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Is ‘concierge care’ in your medical future?

A few years ago, my physician retired and I had to find a new one. One seemed good until I discovered that they had this tiered pricing scheme where the more you paid in the form of an annual subscription, the more services they offered. For example, with my previous physician, if I went for my annual check up, he would order the usual tests and then later his aide would call me and tell me what the results were (if they required no further action) or he himself would call me to tell discuss with me what I should do if the matter so warranted it.

With the new doctor, they would not release to me the results of my tests that had been paid for by my insurance company. She said that I had to make a second office visit to just get the results, whatever they were. Not only was this time consuming, it meant that I would be charged by my insurance company for an extra doctor visit. However, if I paid extra for the ‘premium’ service, I would get the results mailed to me, just like my former doctor had done for free.

I felt that this was a form of extortion and quickly changed doctors.

But now I hear from reader Norm that this may be a trend, and that there is something called MDVIP that some physicians are switching to. He sent me some links that describe how this new system that comes under the heading of ‘concierge care’ or ’boutique doctors’ works. (See here and here.)

But as Scott Isaacs says:

In order to provide this level of care, your doctor has to cut his practice down from 2,000-3,000 patients to 600 patients. What is the criteria for selection? The simplest criteria there is: money. MDVIP costs $1,500 to join. No, that’s not a one-time fee to join. That is an annual fee to maintain your membership in the MDVIP program as well as stay a patient of your doctor. This comes out of your own pocket and goes on top of all your insurance payments to your doctor.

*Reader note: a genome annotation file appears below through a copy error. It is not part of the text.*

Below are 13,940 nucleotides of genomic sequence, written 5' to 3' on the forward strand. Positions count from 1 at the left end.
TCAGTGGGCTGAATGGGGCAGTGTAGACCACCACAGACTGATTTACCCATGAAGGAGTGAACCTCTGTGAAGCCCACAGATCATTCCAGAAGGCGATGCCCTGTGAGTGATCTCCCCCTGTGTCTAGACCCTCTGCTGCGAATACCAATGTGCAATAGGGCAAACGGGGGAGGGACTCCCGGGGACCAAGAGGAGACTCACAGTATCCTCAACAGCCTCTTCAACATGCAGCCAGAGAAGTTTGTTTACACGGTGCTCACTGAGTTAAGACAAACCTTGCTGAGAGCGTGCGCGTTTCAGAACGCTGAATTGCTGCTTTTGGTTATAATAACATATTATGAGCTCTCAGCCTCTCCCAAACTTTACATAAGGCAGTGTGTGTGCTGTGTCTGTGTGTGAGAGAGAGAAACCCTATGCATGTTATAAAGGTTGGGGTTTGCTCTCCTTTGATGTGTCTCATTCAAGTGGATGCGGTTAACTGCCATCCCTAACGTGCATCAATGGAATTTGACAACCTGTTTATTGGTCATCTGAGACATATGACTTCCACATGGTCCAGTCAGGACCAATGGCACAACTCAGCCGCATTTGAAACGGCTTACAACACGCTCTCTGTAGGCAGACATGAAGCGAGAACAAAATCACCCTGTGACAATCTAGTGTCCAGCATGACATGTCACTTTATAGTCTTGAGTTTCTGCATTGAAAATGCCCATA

Doctors claim that they are doing this because they want to practice better, more in-depth medicine. I don’t buy it. The hefty up-front annual fee is what points me in the direction of the motivation for the doctors. They get more free time because they are dealing with 20% of the patients they used to see and they get $900,000 in dues straight away not counting any money they collect from your insurance provider. Who wouldn’t like more vacation time and a raise?

Norm’s doctor was charging an annual fee of $1,800. He explained why he declined to participate in the system, reasons that I echo.

1) I typically see my doctor only 2 or 3 times per year. That means each visit will effectively cost me $600 to $900 per visit under the new plan–on top of my normal insurance premiums. That’s a lot of money.

2) It bothers me that under this new system those who can afford it will get better healthcare than those who can’t.